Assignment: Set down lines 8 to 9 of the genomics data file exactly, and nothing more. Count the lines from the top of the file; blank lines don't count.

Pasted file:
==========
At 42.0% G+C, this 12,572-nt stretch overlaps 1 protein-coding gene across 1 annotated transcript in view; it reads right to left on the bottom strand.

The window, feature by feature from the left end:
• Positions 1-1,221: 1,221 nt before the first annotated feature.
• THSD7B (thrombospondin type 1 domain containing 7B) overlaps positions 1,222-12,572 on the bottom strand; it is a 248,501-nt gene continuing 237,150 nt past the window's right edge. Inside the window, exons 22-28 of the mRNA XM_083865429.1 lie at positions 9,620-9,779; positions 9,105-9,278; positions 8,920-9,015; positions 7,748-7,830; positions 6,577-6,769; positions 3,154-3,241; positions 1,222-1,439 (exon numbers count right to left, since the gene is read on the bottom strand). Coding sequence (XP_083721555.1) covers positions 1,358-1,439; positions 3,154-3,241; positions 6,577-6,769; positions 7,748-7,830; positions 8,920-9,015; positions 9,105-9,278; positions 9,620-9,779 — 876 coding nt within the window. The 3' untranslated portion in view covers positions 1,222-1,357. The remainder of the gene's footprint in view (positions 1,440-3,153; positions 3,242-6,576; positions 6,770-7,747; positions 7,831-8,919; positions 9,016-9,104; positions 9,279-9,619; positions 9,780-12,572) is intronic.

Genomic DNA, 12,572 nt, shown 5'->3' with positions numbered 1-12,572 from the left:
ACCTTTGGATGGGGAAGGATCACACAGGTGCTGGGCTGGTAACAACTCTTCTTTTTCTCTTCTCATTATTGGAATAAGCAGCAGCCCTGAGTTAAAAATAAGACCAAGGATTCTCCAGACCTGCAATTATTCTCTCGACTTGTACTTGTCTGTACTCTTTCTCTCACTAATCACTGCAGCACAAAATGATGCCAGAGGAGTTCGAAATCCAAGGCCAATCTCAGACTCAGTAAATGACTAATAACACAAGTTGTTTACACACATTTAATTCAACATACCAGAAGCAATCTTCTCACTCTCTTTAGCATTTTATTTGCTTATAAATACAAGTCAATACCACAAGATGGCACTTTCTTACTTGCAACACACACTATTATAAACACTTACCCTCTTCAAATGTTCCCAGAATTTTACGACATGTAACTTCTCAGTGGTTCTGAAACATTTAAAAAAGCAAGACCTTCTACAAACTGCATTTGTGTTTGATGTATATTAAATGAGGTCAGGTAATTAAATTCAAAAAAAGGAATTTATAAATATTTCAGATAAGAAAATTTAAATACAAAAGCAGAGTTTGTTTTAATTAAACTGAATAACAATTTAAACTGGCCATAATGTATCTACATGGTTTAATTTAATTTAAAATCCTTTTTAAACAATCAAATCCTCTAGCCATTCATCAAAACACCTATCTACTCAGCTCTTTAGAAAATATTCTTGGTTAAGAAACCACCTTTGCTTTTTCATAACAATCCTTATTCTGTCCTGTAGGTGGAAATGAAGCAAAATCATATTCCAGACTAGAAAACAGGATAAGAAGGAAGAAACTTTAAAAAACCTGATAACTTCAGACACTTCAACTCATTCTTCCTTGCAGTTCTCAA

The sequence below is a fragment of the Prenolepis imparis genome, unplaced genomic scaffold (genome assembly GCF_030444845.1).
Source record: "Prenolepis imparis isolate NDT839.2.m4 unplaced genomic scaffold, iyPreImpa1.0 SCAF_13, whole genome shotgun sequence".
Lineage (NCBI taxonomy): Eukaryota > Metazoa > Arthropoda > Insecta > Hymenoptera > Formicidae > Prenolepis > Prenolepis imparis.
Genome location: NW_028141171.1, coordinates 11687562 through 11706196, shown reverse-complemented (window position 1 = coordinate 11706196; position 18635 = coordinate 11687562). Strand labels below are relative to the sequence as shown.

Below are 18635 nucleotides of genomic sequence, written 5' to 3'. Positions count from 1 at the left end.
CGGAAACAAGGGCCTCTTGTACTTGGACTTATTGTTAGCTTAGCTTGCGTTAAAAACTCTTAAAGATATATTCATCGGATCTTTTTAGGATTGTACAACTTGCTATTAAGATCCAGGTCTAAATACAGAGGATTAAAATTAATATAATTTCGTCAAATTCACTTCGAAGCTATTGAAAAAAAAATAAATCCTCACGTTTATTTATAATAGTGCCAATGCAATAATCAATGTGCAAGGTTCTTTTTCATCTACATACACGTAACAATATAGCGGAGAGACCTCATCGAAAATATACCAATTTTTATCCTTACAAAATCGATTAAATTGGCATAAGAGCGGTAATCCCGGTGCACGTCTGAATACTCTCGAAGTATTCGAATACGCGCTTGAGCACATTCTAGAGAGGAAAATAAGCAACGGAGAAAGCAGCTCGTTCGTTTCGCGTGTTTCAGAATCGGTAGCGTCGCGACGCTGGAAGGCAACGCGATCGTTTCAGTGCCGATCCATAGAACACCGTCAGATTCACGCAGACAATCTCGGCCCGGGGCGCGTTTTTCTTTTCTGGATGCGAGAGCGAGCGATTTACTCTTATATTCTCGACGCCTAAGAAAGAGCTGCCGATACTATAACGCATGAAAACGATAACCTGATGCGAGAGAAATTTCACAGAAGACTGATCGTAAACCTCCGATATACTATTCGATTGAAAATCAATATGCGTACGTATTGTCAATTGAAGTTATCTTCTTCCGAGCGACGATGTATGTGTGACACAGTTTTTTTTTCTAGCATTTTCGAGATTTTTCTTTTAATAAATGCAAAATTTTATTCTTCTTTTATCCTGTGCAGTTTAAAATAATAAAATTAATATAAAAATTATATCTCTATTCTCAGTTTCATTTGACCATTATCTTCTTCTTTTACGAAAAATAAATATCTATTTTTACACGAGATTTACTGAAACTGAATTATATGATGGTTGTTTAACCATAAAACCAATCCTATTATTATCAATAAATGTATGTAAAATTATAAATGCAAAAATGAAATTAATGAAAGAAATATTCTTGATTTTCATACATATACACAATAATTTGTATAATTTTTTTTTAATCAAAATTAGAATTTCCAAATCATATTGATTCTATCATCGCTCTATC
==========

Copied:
Source record: "Prenolepis imparis isolate NDT839.2.m4 unplaced genomic scaffold, iyPreImpa1.0 SCAF_13, whole genome shotgun sequence".
Lineage (NCBI taxonomy): Eukaryota > Metazoa > Arthropoda > Insecta > Hymenoptera > Formicidae > Prenolepis > Prenolepis imparis.